Windows 7 & 8 machines to get monthly "rollups", no choice in patches

in microsoft on (#1QYT5)
It looks like the end of the road for Win 7 & 8 users may be at hand. Microsoft’s Senior Product Marketing Manager Nathan Mercer just announced that, “From October 2016 onwards, Windows will release a single Monthly Rollup that addresses both security issues and reliability issues in a single update. The Monthly Rollup will be published to Windows Update (WU), WSUS, SCCM, and the Microsoft Update Catalog. Each month’s rollup will supersede the previous month’s rollup, so there will always be only one update required for your Windows PCs to get current."

In other words, individual patches will no longer be available after October 2016, and Windows 7 and Windows 8 users will now only have two choices: stop updating completely and leave your computers vulnerable to security holes, or accept everything single thing Microsoft sends you whether you want it or not. Will this include forced installs of Win 10 on existing Win 7/8 PCs? Only time will tell.

On-Demand drone insurance

in hardware on (#1Q78W)
story imageMore people than ever have drones, but flying them also comes with risks such as losing your drone, damaging it, or worse, causing damage with it. As more of them take to the sky it's not unlikely that some form of insurance will eventually become required to be held by drone operators. A recently-launched company named Verifly is getting an early start in that market by offering short-term "on-demand" insurance for recreational and commercial drone users. The insurance service starts at an $10 an hour and offers liability insurance for up to a quarter mile around the user. The system works through a downloadable app where the drone operator selects a flight area and receives hourly insurance, subject to some limitations. Right now the service is not offered in all states, but is available in 40 of the 50 states. The insurance currently covers drones with a maximum weight of up to 15 pounds and has a maximum liability limit of $1,000,000 of coverage per incident.

Study shows PTSD may be more physical than psychological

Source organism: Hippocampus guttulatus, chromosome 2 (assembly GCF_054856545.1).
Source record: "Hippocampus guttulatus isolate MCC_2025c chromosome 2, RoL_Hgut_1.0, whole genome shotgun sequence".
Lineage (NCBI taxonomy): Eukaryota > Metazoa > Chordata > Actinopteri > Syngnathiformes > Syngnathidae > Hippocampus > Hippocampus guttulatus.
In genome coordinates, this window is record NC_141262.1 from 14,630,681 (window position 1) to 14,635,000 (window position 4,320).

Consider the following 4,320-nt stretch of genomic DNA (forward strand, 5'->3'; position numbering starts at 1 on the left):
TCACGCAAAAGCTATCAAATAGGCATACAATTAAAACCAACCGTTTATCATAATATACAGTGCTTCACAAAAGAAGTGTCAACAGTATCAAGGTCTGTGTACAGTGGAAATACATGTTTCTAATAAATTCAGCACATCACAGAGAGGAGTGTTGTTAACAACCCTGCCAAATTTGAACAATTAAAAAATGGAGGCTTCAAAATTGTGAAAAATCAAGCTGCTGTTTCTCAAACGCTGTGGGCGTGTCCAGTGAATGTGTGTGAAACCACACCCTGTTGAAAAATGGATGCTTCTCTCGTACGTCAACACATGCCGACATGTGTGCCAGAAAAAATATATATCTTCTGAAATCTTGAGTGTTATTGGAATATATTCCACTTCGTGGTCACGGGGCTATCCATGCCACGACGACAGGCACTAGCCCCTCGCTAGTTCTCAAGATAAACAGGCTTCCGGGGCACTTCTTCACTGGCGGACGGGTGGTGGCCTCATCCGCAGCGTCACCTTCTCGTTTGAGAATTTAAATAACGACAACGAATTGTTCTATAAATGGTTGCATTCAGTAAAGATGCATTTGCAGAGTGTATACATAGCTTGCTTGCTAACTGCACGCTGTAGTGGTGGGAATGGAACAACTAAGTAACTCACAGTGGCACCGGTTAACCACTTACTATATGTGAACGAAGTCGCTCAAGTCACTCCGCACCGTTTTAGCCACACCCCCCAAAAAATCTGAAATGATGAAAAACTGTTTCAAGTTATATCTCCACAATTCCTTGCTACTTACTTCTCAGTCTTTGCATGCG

in science on (#1PWJW)
Since 2012, neuropathologist Daniel Perl has advocated for this theory: specifically that blast waves caused physical damage at the intersection of the brain's gray matter and white matter , where microscopic analysis of the brains of former soldiers who suffered from PTSD reveals a "brown dust" of scarring, in regions that are neuroanatomically associated with sleep and cognition.

Perl and his team examined brains of service members who died well after their blast exposure, including a highly decorated Special Operations Forces soldier who committed suicide. All of them had the same pattern of scarring in the same places, which appeared to correspond to the brain’s centers for sleep, cognition and other classic brain-injury trouble spots.

Ibolja Cernak is a Bosnian scientist who conducted a study on 1,300 veterans of the Bosnian/Serbian conflict, which confirmed much of Perl's hypothesis. Adherents of this hypothesis believe that the action of a blast weakens the material connections at their intersections -- perhaps by compressing the body and forcing blood into the brain, putting a "shearing load on brain tissues."

'Faceless Recognition System' can identify you even with your face hidden

in security on (#1PWJ5)
In a new paper uploaded to the ArXiv pre-print server, researchers at the Max Planck Institute in Saarbrücken, Germany demonstrate a method of identifying individuals even when most of their photos are un-tagged or obscured. The researchers' system, which they call the “Faceless Recognition System,” trains a neural network on a set of photos containing both obscured and visible faces, then uses that knowledge to predict the identity of obscured faces by looking for similarities in the area around a person's head and body.

The accuracy of the system varies depending on how many visible faces are available in the photo set. Even when there are only 1.25 instances of the individual's fully-visible face, the system can identify an obscured faced with 69.6 percent accuracy; if there are 10 instances of an individual's visible face, it increases to as high as 91.5 percent.

In other words, even if you made sure to obscure your face in most of your Instagram photos, the system would have a decent chance identifying you as long as there are one or two where your face is fully visible.

Smart stitches coming to a hospital near you

in hardware on (#1PPZG)
story imageWe already have smartphones, smart TVs and smart cars, so why not leverage technology to include smart stitches? Using tiny sensors and electronics layered into fibers like cotton or various synthetics, super-small-scale electronics called “nano-scale sensors” and “microfluidics” are inserted into the sutures to monitor things like pressure, stress, strain and body temperature — as well as pH and glucose levels. This data from the sutures can transmit wirelessly in real time to a cellphone or computer, giving doctors a better idea of how a patient is healing and whether an infection is starting. Although they’ve only been tested in vitro, on rats’ tissue, so further studies are needed, but researchers are confident with the results they’ve seen so far.

Olympics viewers overloaded with commercials during NBC Olympic Opening Ceremony

in sports on (#1PMZM)
During the Olympic opening ceremonies, NBC may very well stand for "Nothing But Commercials". Viewers took to Twitter to slam the network’s frequent commercial breaks after six commercial breaks in under 40 minutes. Inserting commercials is probably the reason that NBC did a tape delay of the opening ceremony.

NBC has also been inserting commercials while matches are taking place over the first two days of the women's and men's Olympic soccer tournaments, prompting anger from many. And yet NBC has billed this as the 'Most Live Olympics Ever' despite the one hour broadcast delay for the opening ceremony.